Seat of the week: Jagajaga

Covering the eastern reaches of Melbourne, the electorate of Jagajaga has provided a reasonably secure electoral base for Jenny Macklin’s parliamentary career since 1996.

Jenny Macklin’s electorate of Jagajaga was created with the expansion of parliament in 1984, and covers suburbs in north-eastern Melbourne from Heidelberg and Ivanhoe out to North Warrandyte in the east. Its present area was mostly in the electorate of Bourke from federation until 1926, which accounted for northern Melbourne including Brunswick and Reservoir; Flinders and Indi from 1922 to 1937, which respectively covered its western suburban and eastern interior regions; Deakin from its recreation in 1937 until 1955, at which time Ivanhoe was absorbed by Batman; and Diamond Valley in its eastern parts from 1969 to 1984. When created in 1984, Jagajaga extended north to Bundoora and had the Yarra River as its eastern boundary, with Eltham and its surrounds accommodated by Casey and Menzies. Its present configuration was largely adopted at the redistribution which took effect at the 1996 election.

Red and blue numbers respectively indicate size of two-party booth majorities for Labor and Liberal. Click for larger image. Map boundaries courtesy of Ben Raue at The Tally Room.

Jagajaga was in part the successor to abolished Diamond Valley, although that seat’s extension into rural areas further to the north made it a marginal seat that went with the government of the day at each election during an existence that ran from 1969 to 1984. Diamond Valley was won narrowly for Labor in 1983 by Peter Staples at the expense of Liberal incumbent Neil Brown, who would return to parliament in 1984 as member for Menzies and later became deputy Liberal leader (and was more recently a contentious appointment to the panel that appoints ABC board directors). Staples secured the considerably more accommodating electoral territory of Jagajaga in 1984, which had a notional Labor margin of 8.4%, and retained the seat until his retirement in 1996, in which time his closest shave was a 2.6% winning margin amid the Victorian anti-Labor backlash of 1990.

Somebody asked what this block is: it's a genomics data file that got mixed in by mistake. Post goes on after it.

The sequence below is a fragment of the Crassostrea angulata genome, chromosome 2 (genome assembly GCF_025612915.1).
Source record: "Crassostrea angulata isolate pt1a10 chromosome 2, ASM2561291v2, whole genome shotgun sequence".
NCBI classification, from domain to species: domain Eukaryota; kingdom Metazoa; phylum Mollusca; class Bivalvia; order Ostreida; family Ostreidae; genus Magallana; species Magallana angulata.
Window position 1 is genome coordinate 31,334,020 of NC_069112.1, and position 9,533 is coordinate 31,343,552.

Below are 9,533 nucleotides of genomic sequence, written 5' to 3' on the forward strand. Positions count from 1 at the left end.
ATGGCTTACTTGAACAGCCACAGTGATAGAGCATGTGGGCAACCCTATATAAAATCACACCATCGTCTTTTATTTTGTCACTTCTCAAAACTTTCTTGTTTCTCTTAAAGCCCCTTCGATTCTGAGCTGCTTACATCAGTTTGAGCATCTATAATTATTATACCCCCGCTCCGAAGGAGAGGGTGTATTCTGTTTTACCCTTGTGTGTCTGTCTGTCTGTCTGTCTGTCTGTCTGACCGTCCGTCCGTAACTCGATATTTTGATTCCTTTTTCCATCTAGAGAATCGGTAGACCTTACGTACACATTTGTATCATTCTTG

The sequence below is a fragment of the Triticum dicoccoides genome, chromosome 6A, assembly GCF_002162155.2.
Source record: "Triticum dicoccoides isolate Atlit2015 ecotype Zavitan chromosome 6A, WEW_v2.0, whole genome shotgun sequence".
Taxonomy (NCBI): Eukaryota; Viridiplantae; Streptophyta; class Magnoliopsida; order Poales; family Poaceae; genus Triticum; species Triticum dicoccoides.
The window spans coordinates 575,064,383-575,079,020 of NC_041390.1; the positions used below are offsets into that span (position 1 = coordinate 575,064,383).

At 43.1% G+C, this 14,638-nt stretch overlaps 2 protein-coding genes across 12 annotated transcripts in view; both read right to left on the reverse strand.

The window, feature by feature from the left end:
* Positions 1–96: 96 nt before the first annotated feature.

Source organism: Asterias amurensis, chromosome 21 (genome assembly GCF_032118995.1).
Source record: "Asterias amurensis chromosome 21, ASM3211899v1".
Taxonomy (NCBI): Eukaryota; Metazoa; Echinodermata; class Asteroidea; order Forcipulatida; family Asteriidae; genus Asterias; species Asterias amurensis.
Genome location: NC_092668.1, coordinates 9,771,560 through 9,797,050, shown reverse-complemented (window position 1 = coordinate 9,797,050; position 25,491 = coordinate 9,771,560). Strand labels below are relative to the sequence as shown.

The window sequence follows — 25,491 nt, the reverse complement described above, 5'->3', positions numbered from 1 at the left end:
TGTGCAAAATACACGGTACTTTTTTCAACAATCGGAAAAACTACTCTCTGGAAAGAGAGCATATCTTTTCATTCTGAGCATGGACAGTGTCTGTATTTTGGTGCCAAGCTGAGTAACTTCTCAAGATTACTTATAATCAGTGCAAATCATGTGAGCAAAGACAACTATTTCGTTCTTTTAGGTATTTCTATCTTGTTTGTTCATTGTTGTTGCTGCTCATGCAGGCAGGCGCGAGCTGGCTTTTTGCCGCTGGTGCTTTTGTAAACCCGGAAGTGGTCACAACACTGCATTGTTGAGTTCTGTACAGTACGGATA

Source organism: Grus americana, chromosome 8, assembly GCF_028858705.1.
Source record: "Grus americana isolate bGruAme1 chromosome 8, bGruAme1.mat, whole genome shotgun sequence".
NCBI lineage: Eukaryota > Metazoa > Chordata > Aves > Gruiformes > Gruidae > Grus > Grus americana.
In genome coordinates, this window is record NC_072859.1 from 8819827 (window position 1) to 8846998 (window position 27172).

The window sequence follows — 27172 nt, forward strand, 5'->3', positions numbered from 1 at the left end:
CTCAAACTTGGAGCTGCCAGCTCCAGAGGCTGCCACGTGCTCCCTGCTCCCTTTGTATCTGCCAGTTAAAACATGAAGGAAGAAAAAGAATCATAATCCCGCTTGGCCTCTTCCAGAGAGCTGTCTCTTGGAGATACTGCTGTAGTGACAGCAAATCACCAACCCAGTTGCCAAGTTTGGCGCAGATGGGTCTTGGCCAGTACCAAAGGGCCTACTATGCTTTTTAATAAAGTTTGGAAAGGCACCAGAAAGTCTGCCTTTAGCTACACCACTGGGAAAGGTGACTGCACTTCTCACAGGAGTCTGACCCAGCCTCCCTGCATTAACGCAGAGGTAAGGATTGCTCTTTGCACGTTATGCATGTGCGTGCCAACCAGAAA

Staples was succeeded by Jenny Macklin, a former researcher and state ministerial staffer and member of the Socialist Left. Macklin retained the seat by 2.7% on her electoral debut and secured slightly stronger margins over the the next three elections. After the 2001 election she rose to the position of deputy leader, a position she maintained until Kim Beazley was deposed by Kevin Rudd in December 2006, at which point she made way for Julia Gillard. Macklin also exchanged her education portfolio for family and community services and indigenous affairs, which retained without interruption throughout the six-year saga of the Rudd-Gillard-Rudd government. The only change to her workload in government was an exchange of housing for disability reform in December 2011. This continuity has been maintained in opposition, albeit that she relinquished indigenous affairs and families and community services was rebadged as families and payments. In the meantime, Macklin secured her hold on Jagajaga with strong successive swings in 2007 and 2010, respectively pushing her margin out to 9.0% and 11.5%, before a forceful 8.1% swing to the Liberals in 2013 pared it back to 3.1%.

Author: William Bowe

William Bowe is a Perth-based election analyst and occasional teacher of political science. His blog, The Poll Bludger, has existed in one form or another since 2004, and is one of the most heavily trafficked websites on Australian politics.

1,057 comments on “Seat of the week: Jagajaga”

  1. Yes very surprised at that Newspoll. It was a shocking week for the Coalition. In hindsight and on reflection, they werent hippocket issues, apart from the unemployment figures which were drowned out by the other stuff ups

  2. davidwh

    [If that Newspoll is correct the LNP will cream Labor if they ever manage to perform at or above average.]

    Yes, well Labor is the LNPs secret weapon.

    Maybe not so secret.

  3. The unemployment data is super noisy at the moment anyway, the trend didn’t really move. Of course, a couple more months of 6.4% and the trend will lift.

    Until Parliament sits again and Labor actually gets some clear air, the free run the Government gets on the basis of being the only ones doing anything will keep the numbers close. Long game.

  4. Newspoll is not what I expected. I guess most voters don’t watch Sky or the Project, probably don’t know who brandis or abetz are, and all they saw of Abbott all week was the MH17 memorial.

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